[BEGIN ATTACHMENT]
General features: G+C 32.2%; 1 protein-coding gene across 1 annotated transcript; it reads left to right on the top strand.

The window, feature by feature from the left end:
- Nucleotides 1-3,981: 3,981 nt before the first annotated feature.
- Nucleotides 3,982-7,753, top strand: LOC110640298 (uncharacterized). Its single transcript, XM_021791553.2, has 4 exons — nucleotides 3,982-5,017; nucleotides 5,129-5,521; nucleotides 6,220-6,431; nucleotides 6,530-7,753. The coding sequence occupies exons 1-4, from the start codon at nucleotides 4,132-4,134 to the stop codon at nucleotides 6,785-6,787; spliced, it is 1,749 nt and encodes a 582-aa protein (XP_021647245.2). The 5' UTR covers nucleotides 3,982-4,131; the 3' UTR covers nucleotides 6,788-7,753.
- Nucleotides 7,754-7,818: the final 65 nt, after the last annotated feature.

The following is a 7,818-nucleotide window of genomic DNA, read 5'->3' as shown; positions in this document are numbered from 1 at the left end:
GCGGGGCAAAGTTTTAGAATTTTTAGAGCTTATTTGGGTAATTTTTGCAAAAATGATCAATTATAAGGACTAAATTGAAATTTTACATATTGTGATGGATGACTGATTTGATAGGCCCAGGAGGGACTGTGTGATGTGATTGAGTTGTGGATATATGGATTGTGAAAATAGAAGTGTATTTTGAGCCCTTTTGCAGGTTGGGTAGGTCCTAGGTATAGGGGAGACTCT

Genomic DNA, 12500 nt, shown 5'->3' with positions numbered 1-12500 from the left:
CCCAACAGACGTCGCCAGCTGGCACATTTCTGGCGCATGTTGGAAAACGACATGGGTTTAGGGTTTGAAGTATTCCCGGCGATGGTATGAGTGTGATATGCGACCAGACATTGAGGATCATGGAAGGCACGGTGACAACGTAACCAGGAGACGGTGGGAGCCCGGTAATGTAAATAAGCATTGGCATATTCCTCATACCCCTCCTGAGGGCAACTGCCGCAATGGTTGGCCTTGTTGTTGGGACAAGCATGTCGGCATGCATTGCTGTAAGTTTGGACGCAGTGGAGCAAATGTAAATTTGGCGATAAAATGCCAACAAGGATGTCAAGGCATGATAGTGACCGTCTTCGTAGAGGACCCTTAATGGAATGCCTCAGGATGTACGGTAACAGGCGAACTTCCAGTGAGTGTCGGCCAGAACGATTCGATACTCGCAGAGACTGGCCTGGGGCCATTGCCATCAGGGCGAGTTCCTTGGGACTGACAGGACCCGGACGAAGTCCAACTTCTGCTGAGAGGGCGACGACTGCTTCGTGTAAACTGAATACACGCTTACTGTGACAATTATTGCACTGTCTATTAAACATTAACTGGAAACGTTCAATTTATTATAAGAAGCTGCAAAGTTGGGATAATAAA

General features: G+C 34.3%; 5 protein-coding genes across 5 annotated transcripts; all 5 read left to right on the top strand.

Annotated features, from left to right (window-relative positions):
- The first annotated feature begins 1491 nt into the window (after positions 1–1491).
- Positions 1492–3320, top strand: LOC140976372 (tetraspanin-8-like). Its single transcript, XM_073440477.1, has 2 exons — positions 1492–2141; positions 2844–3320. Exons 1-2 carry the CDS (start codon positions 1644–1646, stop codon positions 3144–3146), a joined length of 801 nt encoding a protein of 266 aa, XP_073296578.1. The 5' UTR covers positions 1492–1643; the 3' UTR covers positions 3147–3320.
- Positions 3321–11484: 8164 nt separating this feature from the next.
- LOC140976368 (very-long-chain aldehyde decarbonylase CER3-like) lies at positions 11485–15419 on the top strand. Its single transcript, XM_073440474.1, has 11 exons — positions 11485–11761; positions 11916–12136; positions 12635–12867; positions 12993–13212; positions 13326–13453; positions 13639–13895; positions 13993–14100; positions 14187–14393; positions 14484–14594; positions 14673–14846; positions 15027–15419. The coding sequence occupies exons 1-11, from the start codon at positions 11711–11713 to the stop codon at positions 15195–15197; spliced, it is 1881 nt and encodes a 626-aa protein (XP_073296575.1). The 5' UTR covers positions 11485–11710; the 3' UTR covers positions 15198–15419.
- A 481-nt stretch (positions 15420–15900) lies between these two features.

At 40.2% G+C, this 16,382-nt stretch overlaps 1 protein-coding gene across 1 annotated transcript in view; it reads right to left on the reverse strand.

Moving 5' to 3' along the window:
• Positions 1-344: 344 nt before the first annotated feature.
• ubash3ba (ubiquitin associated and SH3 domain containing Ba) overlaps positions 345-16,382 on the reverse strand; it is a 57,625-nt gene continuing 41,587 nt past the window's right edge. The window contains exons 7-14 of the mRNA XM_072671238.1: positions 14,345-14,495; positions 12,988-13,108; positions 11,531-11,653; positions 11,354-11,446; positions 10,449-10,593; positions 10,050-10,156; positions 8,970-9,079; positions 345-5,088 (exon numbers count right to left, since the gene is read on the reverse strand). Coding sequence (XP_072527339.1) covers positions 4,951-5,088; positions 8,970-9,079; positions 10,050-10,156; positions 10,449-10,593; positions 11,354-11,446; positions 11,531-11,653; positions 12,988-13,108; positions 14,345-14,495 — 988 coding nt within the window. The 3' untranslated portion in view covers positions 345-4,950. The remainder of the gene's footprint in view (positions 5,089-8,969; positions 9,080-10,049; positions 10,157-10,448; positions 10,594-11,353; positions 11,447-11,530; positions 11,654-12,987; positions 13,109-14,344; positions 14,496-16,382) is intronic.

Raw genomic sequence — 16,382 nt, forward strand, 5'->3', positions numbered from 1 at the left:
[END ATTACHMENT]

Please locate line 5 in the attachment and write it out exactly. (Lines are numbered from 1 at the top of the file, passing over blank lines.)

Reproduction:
- Nucleotides 7,754-7,818: the final 65 nt, after the last annotated feature.